An upcoming diabetes symposium aims to help people make small changes that will have beneficial impacts on their health.
The Canadian Diabetes Association hosts its annual educational symposium Saturday (Nov.19), from 9 a.m. to 12:30 p.m. at the Coast Bastion Inn, located at 11 Bastion St.
Keynote speakers include Clair Biglow, presenting Is your Doctor Enough?, and Patricia Chuey, presenting Weight Management for Good.
Registration and exhibits open at 8:15 a.m. People can register for $15 or get more information by calling 250-729-3824 or e-mailing email@example.com.
Chuey, a registered dietitian and nutrition consultant and chairwoman of Dietitians of Canada board, said the symposium is beneficial regardless of whether people have diabetes.
“It’s basically a healthy living event,” she said.
Chuey’s session will examine what people are eating, lifestyle habits and small changes people can make to maintain a healthy diet. She said it’s proven that when a person’s weight is in the healthy range and blood sugar is under control, there are fewer complications.
When people are first diagnosed with diabetes, there are a lot of questions. People often feel pressure at every meal or snack, wondering if they’re eating the right thing, said Chuey, who plans to help answer those questions.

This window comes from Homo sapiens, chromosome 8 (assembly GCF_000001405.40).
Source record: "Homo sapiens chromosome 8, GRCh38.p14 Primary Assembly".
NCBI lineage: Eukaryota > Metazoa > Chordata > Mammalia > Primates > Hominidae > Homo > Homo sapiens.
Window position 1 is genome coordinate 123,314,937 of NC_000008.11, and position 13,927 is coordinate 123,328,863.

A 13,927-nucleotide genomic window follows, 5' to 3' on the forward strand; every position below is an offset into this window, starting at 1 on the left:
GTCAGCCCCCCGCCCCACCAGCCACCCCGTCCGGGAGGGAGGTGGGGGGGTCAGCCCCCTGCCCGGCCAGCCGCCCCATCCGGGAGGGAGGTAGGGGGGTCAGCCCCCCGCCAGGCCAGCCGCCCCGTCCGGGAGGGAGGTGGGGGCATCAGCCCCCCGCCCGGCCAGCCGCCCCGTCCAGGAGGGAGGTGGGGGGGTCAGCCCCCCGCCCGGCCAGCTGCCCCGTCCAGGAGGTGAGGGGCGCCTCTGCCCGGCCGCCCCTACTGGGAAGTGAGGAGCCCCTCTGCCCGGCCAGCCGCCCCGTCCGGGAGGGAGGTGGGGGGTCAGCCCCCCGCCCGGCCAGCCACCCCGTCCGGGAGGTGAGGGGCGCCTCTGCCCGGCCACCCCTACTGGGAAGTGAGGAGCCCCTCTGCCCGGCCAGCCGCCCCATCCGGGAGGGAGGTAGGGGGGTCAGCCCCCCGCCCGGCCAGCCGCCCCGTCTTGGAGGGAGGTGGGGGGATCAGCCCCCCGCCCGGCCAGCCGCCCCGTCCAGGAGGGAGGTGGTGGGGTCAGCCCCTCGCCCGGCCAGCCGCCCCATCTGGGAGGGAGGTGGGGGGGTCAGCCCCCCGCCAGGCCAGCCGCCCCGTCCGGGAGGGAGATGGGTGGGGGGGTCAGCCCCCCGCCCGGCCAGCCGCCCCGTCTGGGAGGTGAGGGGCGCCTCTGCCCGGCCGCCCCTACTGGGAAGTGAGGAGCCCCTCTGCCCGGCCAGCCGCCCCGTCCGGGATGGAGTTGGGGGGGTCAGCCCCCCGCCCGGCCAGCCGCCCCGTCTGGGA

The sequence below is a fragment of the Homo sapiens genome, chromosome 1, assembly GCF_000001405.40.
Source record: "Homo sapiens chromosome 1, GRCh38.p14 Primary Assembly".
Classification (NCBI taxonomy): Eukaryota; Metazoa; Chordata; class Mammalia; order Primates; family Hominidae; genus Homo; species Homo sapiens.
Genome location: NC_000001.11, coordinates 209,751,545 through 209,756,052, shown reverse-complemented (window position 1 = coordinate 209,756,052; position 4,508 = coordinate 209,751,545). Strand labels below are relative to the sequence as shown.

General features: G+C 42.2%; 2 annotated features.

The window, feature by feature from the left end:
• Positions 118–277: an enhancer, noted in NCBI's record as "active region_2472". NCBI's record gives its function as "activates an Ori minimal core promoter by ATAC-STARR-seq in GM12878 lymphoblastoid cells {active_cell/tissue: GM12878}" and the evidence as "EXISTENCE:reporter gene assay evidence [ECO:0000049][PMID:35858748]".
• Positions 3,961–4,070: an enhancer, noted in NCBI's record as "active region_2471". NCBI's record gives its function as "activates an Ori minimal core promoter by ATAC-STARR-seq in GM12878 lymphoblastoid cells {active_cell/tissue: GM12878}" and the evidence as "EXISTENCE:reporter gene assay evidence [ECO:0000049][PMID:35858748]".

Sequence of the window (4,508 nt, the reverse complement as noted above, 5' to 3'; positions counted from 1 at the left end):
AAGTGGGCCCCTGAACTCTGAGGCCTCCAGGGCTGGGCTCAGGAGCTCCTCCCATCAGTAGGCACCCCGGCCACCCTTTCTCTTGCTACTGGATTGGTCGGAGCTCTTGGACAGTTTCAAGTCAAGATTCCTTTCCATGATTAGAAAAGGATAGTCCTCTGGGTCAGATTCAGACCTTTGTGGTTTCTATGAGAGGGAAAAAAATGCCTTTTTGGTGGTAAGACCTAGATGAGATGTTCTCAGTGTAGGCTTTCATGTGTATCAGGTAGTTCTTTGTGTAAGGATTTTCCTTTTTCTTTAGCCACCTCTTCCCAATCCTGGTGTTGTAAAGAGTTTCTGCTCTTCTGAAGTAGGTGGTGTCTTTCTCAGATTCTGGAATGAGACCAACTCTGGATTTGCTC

“It’s already stressful to face a diagnosis of diabetes,” she said. “I want people to go away from the seminar feeling like there is no need to feel deprived of any food out there. They can fit it into a diabetes diet.”
It’s vital for people to get their blood sugar under control, but that doesn’t mean people have to carry a calculator with them everywhere they go and count every calorie. Often the missing link in people’s diets is balanced eating, eating in a way that will jumpstart the system for optimum weight loss, said Chuey.
There are more than nine million Canadians living with diabetes or prediabetes, and more than 20 people diagnosed every hour. There are more than 47,000 people with diabetes on Vancouver Island.
The Canadian Diabetes Association says millions of Canadians are living with undiagnosed Type 2 diabetes or prediabetes.
Left untreated, diabetes can create other health complications including heart, kidney and eye disease as well as nerve damage.
The Canadian Diabetes Association offers resources and programs to get people informed, including speaking to groups to promote healthy lifestyles, hosting education symposiums and referrals to other services.
For more information, please call the association’s Nanaimo and District branch at 250-729-3824, visit the office at Brooks Landing, 255-2000 Island Highway North, or go to www.diabetes.ca.